Are you immortal if you name a grass variety?

By |  February 8, 2017 0 Comments

Some people believe that the good product names have all been taken. Is that true? Who knows? But have you ever wondered how new grass varieties are named?

Well, wonder no more – and perhaps become a variety namer – because on the show floor this week Team Zoysia (booth 432) will take suggestions from GIS attendees to name two new zoysiagrass putting green varieties. And you could win a new Scotty Cameron putter for your trouble.

And no, you can’t name it after your girlfriend. OK, maybe you can. Ask.

The two new, as yet unnamed zoysia greens grasses were developed by renowned turfgrass breeder David Doguet of Bladerunner Farms in Poteet, Texas. The grasses currently are known as M85 and M60, designations used during the research and trial period.

M85 is a fine-textured zoysiagrass for greens, tees and fairways has a naturally dark green color with slow vertical growth. Mowing will be reduced in every area of use, according to Team Zoysia. Leaves grow from the rhizomes at 90 degrees, producing less grain than other varieties. M85 was selected for genetic color, disease resistance and growth habit. It has shown great promise for greens in San Antonio and Atlanta, and has excellent cold-weather color retention in those locations. The texture is as fine as the ultradwarf bermudagrasses, the company says.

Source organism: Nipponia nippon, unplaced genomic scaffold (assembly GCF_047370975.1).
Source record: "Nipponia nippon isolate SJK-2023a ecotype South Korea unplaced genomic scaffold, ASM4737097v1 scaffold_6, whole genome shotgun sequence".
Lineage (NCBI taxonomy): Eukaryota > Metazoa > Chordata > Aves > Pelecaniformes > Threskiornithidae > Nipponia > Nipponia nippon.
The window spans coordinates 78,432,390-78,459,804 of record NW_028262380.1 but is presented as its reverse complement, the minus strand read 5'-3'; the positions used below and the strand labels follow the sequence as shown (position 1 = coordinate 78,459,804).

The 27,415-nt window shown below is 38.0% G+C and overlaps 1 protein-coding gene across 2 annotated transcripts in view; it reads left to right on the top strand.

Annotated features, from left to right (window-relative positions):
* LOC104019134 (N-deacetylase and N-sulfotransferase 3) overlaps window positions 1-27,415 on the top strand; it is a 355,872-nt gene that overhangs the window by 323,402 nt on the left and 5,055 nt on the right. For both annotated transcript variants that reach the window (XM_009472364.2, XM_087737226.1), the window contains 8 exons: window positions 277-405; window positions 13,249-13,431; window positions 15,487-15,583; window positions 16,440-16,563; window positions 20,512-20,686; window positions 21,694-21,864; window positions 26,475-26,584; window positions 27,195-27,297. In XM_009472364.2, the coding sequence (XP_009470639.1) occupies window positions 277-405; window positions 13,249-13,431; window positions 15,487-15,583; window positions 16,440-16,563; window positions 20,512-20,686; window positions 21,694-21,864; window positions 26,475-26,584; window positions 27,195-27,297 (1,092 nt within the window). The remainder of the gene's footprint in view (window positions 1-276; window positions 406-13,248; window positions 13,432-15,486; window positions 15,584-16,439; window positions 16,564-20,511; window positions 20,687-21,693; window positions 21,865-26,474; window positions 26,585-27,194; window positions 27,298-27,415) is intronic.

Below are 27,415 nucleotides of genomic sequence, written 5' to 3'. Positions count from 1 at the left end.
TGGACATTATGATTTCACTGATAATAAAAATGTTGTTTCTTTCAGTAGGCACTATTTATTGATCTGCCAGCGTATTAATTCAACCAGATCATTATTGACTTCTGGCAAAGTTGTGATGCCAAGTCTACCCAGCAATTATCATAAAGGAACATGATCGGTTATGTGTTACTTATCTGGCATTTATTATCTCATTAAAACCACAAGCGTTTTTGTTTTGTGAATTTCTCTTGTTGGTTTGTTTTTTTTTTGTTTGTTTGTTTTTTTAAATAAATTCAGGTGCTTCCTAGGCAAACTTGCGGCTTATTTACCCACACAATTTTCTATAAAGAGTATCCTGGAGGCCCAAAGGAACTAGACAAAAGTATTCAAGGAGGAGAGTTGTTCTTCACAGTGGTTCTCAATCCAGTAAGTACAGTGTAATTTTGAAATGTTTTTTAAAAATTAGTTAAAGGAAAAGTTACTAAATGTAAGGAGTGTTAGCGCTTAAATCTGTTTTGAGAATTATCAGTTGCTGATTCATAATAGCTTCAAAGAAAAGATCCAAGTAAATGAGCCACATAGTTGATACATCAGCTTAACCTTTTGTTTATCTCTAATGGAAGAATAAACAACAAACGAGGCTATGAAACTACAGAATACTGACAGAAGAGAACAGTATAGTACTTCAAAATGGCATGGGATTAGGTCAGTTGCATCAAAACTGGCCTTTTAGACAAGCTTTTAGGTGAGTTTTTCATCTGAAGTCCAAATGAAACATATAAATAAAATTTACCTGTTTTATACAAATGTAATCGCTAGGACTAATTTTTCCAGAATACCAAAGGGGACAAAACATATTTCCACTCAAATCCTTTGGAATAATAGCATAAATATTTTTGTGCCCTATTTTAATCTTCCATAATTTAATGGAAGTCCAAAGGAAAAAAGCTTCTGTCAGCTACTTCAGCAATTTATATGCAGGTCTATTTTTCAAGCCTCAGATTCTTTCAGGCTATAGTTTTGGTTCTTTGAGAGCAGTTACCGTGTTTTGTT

M60 provides a fine-textured putting surface with good recuperative potential for tees and fairways. It has a natural dark green color along with reduced vertical growth rate. M60 was selected for fine texture, an extensive rhizome system, disease resistance and growth habit.

“Zoysia for greens is the future of golf,” Doguet says. “We are so excited to introduce these new varieties at the 2017 Golf Industry Show and give attendees the opportunity to see them up close.”

Potential grass names submitted by attendees at this week’s show will be considered for use on either of the grasses. Name selection will be made following the legal due diligence and trademark requirements common for new product naming. Attendees who submit a potential grass name will be entered into a drawing to win a new Scotty Cameron putter with an approximate retail value of $300. The winner will be selected from all names submitted, no matter if the name eventually is used in commerce.

Both grasses will be renamed and officially released by 2018.

Bladerunner Farms is the world’s largest privately held zoysiagrass and buffalograss research and development facility, and works in conjunction with the University of Georgia to conduct research. Grasses are licensed for sod production by Doguet Ventures and The Turfgrass Group and outside of the U.S. by Team Zoysia International. Bladerunner Farms is headquartered in Poteet, Texas, just south of San Antonio. For more information, go to, or call (830) 276-4455.

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About the Author: Ed Hiscock

Ed Hiscock is editor-at-large for Golfdom. He can be reached at

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